Is the future about jetpacks or curious-but-ordinary things?

(Albert Robida's vision of the future in 1890)

Last june, I participated in a panel at the i-realize conference in Torino with Bruce Sterling and Geoff Manaugh. The starting point of the discussion was a short presentation I gave which resulted from a workshop I organized the day before about how people move and interact in Torino and how this may evolve over time. As one can see on the video of the panel (apart from the fact that I am a bit stressed out because my VGA adapter is screwed), Bruce picked up on the results to describe his personal interests. He mentioned how as science-fiction writer, he was into "big futuristic things". But he also stated how as a tech journalist he fancies small details/improvements/additions/modifications in our daily life (exemplified by the booklet i did with Fabien).

He used the street example (see picture below) to describe how innovation can be very basic... like this curved sidewalk that allows people to roll up instead of having a big step.

Sidewalk innovation

Interestingly, reading Warren Ellis august column at Wired UK, I also find an echo to this discussion:

"The future bubbles up under the floorboards.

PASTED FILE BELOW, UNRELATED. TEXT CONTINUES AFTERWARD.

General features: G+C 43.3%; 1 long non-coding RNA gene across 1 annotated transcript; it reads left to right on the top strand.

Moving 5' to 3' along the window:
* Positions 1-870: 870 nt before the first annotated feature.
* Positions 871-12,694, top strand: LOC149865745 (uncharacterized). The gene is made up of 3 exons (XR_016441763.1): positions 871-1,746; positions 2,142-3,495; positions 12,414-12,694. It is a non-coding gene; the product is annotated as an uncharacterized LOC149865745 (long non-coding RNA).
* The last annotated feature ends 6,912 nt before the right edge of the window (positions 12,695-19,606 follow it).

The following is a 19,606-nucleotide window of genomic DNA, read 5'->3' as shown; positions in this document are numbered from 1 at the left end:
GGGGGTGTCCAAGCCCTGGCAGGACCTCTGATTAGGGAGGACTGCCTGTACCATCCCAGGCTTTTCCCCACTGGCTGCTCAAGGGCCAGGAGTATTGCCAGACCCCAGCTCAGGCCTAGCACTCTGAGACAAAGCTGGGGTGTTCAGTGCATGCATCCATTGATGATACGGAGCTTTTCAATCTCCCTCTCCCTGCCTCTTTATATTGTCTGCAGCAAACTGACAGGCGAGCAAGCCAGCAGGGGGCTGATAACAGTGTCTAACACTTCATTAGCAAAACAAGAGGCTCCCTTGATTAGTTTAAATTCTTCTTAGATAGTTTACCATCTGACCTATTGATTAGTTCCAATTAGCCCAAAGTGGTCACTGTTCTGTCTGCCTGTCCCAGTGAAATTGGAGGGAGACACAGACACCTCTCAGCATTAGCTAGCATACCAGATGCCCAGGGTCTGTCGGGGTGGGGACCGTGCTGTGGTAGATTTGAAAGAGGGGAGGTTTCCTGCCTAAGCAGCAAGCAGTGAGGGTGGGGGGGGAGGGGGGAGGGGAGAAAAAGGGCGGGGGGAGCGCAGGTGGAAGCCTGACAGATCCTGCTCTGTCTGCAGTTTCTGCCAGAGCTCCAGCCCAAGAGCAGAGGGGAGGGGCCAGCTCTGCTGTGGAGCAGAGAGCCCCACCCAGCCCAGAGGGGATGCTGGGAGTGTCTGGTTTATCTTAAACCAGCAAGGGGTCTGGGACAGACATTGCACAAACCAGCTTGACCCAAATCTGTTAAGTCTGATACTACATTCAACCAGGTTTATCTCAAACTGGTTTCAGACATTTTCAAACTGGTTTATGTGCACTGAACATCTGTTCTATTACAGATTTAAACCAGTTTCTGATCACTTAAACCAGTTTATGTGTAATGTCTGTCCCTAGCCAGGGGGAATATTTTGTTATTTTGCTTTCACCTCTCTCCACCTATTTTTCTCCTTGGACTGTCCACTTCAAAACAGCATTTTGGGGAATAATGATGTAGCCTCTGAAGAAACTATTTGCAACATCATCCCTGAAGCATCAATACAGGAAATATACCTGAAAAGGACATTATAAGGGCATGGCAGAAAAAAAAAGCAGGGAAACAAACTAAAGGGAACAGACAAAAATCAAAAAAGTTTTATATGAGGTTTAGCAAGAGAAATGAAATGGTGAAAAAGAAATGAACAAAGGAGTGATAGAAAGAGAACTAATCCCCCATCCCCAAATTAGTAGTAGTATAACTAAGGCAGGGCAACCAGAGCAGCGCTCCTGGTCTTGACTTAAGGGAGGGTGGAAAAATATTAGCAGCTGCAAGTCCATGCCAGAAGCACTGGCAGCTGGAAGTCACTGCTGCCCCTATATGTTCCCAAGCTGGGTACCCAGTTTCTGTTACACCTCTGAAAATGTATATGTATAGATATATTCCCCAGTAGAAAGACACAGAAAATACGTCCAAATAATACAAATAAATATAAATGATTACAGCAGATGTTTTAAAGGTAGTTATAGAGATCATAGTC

We spend a lot of time looking for our spaceships and jet-packs, but – and consider this bit, it gets bigger and weirder the more you think about it – in a matter of days we can genetically sequence a mutant virus that’s jumped the species gap. People try to make an ordinary thing of that. There’s a strong tendency to cast the present day, whenever that may be, as essentially banal and not what was promised. Stop looking for the loud giant stuff. The small marvels surround us."

Why do I blog this? referencing material about the balance between big futuristic things and ordinary change, interesting quotes to be re-used in my upcoming course about how to observe the world for design purposes. This discussion about small marvels directly connects with George Perec's notion of "Infra-ordinary".